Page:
Employers can sometimes use evidence found on social media to justify taking disciplinary measures.
For example, in the matter of Syndicat des employé(es) du Centre Hospitalier de l’Université de Montréal (CSN) v. Centre Hospitalier de l’Université de Montréal (Hôpital Notre-Dame), 2012 CanLII 31164 (QC SAT), arbitrator Jean Ménard had to decide on a grievance contesting an employee’s dismissal. The complainant had suffered a work-related accident in February 2010. She maintained that she had difficulty turning her head and could thus not drive long distances.
In August 2010 her superior asked to become her friend on Facebook and the complainant agreed. The superior was thus able to access photographs and videos posted on the complainant’s Facebook page, some of which showed her in situations incompatible with her declared symptoms, including going for a long drive in an automobile. The complainant was accordingly fired.
Based on the evidence submitted by the employer, the arbitrator found that the complainant had feigned and exaggerated her incapacity in order to continue receiving benefits to which she was not entitled. The arbitrator concluded that the employee had made false and misleading statements about her state of health and thereby breached the relationship of trust with the employer. The dismissal was therefore upheld.
In another decision, Canada Post Corporation v. Canadian Union of Postal Workers, (2012) C.L.A.D. No. 85, the complainant, an employee of Canada Post for 35 years, had been fired for inappropriate use of Facebook.
The employer discovered that she had published contemptuous and derisory comments on her Facebook page about her superiors and her employer. The comments had been sent to more than 50 of the complainant’s “friends”, some of whom included co-workers.
The arbitrator upheld her dismissal, finding that the published comments were abusive, menacing and derisory. Moreover, the evidence showed that the comments about the complainant’s supervisors had actually harmed them, causing them to be miss work because of psychological distress.
In the arbitrator’s opinion, the complainant was responsible for what she had written on Facebook, despite her belief that her comments were private in nature.
Use of the Internet at work
The Internet has unquestionably revolutionized the way we work. It allows us to be more productive and efficient, and makes research more accurate and exhaustive.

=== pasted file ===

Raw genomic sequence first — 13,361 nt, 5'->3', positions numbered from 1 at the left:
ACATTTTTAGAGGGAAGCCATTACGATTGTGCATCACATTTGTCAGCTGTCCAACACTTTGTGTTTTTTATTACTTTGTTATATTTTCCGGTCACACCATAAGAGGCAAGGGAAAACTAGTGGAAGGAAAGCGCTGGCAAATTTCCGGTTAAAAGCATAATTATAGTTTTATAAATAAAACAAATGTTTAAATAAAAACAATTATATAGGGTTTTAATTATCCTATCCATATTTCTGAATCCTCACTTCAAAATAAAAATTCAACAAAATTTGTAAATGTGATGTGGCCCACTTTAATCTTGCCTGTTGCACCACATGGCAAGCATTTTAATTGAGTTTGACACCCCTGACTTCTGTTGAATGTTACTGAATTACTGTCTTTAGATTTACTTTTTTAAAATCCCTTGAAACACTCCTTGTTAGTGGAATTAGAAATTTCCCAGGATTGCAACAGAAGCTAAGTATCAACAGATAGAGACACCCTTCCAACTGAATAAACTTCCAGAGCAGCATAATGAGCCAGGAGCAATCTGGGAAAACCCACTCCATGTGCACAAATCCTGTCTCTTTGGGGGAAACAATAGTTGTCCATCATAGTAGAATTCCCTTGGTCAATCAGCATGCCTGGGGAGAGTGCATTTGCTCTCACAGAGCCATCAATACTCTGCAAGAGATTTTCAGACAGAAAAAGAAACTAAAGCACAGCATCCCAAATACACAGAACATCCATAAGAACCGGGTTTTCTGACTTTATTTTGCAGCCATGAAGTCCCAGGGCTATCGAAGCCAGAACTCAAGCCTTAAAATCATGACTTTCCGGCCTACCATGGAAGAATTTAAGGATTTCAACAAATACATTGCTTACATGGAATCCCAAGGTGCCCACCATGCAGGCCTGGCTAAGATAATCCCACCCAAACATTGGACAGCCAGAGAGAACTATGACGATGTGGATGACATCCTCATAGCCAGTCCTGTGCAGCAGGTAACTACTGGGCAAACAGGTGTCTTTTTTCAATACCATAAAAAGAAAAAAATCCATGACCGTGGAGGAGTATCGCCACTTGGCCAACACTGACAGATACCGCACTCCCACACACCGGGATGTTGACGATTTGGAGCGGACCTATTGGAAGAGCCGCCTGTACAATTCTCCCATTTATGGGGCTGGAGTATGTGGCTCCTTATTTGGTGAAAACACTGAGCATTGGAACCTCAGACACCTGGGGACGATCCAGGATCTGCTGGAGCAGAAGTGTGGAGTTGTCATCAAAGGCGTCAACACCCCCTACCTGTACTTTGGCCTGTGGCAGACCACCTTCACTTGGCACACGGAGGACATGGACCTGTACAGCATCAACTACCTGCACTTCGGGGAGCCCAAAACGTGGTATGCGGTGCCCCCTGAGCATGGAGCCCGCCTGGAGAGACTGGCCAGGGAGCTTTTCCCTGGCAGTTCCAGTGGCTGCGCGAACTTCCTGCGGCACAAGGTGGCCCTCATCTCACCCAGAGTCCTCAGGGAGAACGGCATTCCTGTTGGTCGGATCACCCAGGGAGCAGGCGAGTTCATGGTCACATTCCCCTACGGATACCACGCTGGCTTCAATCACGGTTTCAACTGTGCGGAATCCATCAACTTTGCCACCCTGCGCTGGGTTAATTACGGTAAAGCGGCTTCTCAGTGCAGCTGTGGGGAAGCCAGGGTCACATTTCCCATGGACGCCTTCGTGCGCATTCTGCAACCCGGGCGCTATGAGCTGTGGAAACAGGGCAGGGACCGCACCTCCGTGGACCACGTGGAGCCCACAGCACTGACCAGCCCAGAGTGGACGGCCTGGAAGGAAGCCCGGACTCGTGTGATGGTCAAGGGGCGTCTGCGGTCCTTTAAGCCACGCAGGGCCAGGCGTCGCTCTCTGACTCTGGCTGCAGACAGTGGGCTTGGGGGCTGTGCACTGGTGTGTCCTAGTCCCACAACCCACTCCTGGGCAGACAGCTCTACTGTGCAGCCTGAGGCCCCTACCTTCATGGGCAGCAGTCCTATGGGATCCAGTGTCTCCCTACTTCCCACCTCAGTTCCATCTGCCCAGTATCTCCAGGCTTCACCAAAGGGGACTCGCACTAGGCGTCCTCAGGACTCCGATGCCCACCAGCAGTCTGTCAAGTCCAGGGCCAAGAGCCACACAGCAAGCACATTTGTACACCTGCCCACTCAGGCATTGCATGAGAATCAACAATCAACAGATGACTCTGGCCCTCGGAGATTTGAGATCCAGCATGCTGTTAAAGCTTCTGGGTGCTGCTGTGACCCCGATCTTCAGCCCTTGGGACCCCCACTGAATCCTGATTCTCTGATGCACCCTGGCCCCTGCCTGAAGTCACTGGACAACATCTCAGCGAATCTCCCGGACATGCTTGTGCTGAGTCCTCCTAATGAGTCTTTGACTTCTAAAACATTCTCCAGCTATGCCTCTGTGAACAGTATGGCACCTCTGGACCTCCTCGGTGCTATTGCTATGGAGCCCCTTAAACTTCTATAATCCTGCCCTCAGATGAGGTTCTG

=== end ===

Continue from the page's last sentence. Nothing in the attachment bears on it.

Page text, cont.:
But the Internet can also have a negative impact in the workplace.
A study by the French firm Olfeo indicates that in 2013 the average employee spent 97 minutes a day on the Internet, versus an average of 89 minutes in 2011. In 2012, 59% of the time spent at work on the Internet was for non-employment related reasons.
The lost time and productivity at work due to Internet use is increasing apace. One reason for this is the popularity of smart-phones, which allow employees to access the Internet, social media and their own personal email accounts discretely and practically untraceably.
Policy on the use of information technology
Today more than ever it is essential for employers to adopt a written policy on information security and the use of information technology.
Such a policy should in particular:
- Lessen employees’ expectation of privacy when using the employer’s computer system;
- Remind employees that they do not have the right to use the Internet for non-work related reasons;
- Remind employees that they are responsible for comments they make on social media that directly or indirectly concern their employer or co-workers;
- Clearly explain the consequences of failing to respect the rules stipulated in the policy.
In order to be valid, the policy must be reasonable and made known to all employees.
Social media and the Internet in general are now an inescapable part of human resources management. Employers have no choice but to adapt to this new reality.
View original article here.